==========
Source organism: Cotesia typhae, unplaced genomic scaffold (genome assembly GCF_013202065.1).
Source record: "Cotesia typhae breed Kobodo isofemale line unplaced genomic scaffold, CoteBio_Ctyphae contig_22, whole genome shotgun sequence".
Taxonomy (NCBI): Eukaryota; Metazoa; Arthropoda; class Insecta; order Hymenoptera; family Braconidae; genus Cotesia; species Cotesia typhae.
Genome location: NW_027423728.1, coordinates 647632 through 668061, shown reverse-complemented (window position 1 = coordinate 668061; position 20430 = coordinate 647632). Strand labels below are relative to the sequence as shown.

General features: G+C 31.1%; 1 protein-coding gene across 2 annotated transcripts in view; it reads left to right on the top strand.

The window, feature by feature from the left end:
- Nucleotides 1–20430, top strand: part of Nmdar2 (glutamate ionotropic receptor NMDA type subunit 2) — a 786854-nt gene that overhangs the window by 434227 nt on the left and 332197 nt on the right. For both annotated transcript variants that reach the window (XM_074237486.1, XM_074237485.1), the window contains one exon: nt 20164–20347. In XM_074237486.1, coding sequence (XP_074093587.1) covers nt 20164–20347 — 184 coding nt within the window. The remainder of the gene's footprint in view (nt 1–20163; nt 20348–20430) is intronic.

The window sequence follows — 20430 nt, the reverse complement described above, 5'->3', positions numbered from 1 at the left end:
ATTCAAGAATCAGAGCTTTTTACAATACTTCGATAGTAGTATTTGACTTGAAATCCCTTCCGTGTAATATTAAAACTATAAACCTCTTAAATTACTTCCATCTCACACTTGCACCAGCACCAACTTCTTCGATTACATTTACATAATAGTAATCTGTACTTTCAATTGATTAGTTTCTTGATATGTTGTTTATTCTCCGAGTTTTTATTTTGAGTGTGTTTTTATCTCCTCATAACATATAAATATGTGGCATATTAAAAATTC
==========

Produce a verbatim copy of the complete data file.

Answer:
Source organism: Cotesia typhae, unplaced genomic scaffold (genome assembly GCF_013202065.1).
Source record: "Cotesia typhae breed Kobodo isofemale line unplaced genomic scaffold, CoteBio_Ctyphae contig_22, whole genome shotgun sequence".
Taxonomy (NCBI): Eukaryota; Metazoa; Arthropoda; class Insecta; order Hymenoptera; family Braconidae; genus Cotesia; species Cotesia typhae.
Genome location: NW_027423728.1, coordinates 647632 through 668061, shown reverse-complemented (window position 1 = coordinate 668061; position 20430 = coordinate 647632). Strand labels below are relative to the sequence as shown.

General features: G+C 31.1%; 1 protein-coding gene across 2 annotated transcripts in view; it reads left to right on the top strand.

The window, feature by feature from the left end:
- Nucleotides 1–20430, top strand: part of Nmdar2 (glutamate ionotropic receptor NMDA type subunit 2) — a 786854-nt gene that overhangs the window by 434227 nt on the left and 332197 nt on the right. For both annotated transcript variants that reach the window (XM_074237486.1, XM_074237485.1), the window contains one exon: nt 20164–20347. In XM_074237486.1, coding sequence (XP_074093587.1) covers nt 20164–20347 — 184 coding nt within the window. The remainder of the gene's footprint in view (nt 1–20163; nt 20348–20430) is intronic.

The window sequence follows — 20430 nt, the reverse complement described above, 5'->3', positions numbered from 1 at the left end:
ATTCAAGAATCAGAGCTTTTTACAATACTTCGATAGTAGTATTTGACTTGAAATCCCTTCCGTGTAATATTAAAACTATAAACCTCTTAAATTACTTCCATCTCACACTTGCACCAGCACCAACTTCTTCGATTACATTTACATAATAGTAATCTGTACTTTCAATTGATTAGTTTCTTGATATGTTGTTTATTCTCCGAGTTTTTATTTTGAGTGTGTTTTTATCTCCTCATAACATATAAATATGTGGCATATTAAAAATTC